Research Areas and Labs

Pediatric Infectious Disease Research Group’s COVID-19 Research

Seattle Children’s Pediatric Infectious Disease Research Group, directed by Dr. Janet Englund, continues to study SARS-CoV-2, the virus causing the disease known as COVID-19.

Most recently, Englund was a co-investigator for the CASCADIA study, which studied how well COVID-19 vaccines protect participants against infection in the community. The study was conducted by the University of Washington School of Medicine and Seattle Children’s Hospital in Seattle and the Kaiser Permanente Center for Health Research in Portland, Oregon, and was funded by the U.S. Centers for Disease Control and Prevention.

COVID-19 Research Studies and Vaccine Clinical Trials

Dr. Englund’s research team may be reached at

Pfizer COVID-19 Booster Study

The Pfizer COVID-19 Booster study will look at how the most recent vaccine booster aims to protect against the COVID-19 illness. Researchers at Seattle Children’s are conducting a COVID-19 vaccine research study for children up to 12 years of age who have never had a COVID-19 vaccine.

Picasso Study

The Picasso study will investigate new methods to protect kids from RSV. Researchers at Seattle Children’s are conducting an RSV vaccine research study for children between the ages of 2 and 17.

Investigating the Virus That Causes COVID-19

Research lead by Dr. Englund and the team have contributed key research to better understand the virus that causes COVID-19 and its effect on the community:

Investigator Biographies

Janet A. Englund, MDDr. Janet Englund is a professor of infectious diseases in the Department of Pediatrics at the University of Washington School of Medicine and a principal investigator at the Center for Clinical and Translational Research at Seattle Children’s. Her research interests include the study of vaccine-preventable diseases and viral respiratory diseases in young children and immunocompromised hosts, including transplant recipients. She studies new viral vaccines and novel methods of antiviral therapy for respiratory viruses including influenza, adenovirus, parainfluenza viruses, respiratory syncytial virus (RSV) and SARS-CoV-2, the virus that causes COVID-19.

As a leader in the field of infectious diseases, respiratory viruses, and infections in children, Englund is interested in assessing the epidemiology of the study of viral infections and assessing vaccine effectiveness. She is part of the New Vaccine Surveillance Network of the Centers for Disease Control and Prevention, participating in respiratory and gastrointestinal viral surveillance in collaboration with Dr. Eileen Klein to direct protocol development and patient enrollment to assess viral epidemiology and vaccine effectiveness for acute respiratory and gastrointestinal disease. Englund’s research group also is actively involved in the follow-up of pregnant women and a longitudinal study of children infected with SARS-CoV-2.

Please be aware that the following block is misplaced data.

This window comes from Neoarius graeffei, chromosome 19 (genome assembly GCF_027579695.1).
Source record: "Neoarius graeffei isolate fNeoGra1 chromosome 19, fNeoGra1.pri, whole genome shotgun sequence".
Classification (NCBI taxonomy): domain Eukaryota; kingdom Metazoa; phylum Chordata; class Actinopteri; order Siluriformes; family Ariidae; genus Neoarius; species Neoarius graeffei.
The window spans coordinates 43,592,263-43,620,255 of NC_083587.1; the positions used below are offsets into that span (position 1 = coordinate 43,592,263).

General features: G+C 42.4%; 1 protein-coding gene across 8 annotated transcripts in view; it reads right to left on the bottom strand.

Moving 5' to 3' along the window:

Over the past 30 years, Englund has had extensive experience in initiating, managing, and analyzing clinical trials, vaccine studies, and national and international research protocols, in addition to a track record for successful collaborative research. She has held leadership roles in multicenter, federally sponsored networks and research trial units, including the NIH-sponsored AIDS Clinical Trials Unit, the Vaccine Treatment and Evaluation Unit, and New Vaccine Surveillance Network. Her interest in protecting patients from viral diseases has contributed to national and international policies regarding pediatric immunization with rotavirus and papillomavirus vaccines, and maternal immunization with respiratory syncytial virus, influenza and pertussis vaccines. She is enthusiastic about work to further understanding of important respiratory and enteric viral infections and to contribute to controlling the spread of SARS-CoV-2. 

Alpana Amalkant Waghmare, MDDr. Alpana Waghmare is a pediatrician who specializes in the treatment and prevention of infectious diseases with a focus on respiratory infections and their impact on vulnerable populations. Her work is on viral infections in immunocompromised patients, and she studies both viral and host factors that might serve as disease severity biomarkers to help clinicians assess risk for their patients, develop prevention and treatment strategies, and carry out clinical trials for development of better drugs and vaccine. She is working on numerous COVID-19 projects, such as studying infections in cancer patients who have received transplants or CAR T-cell therapy, and she is working to understand immune responses of children after exposure to the virus.

Participate in Research

You can help us answer questions about childhood health and illness and help other children in the future. Learn more about clinical trials and research studies at Seattle Children’s.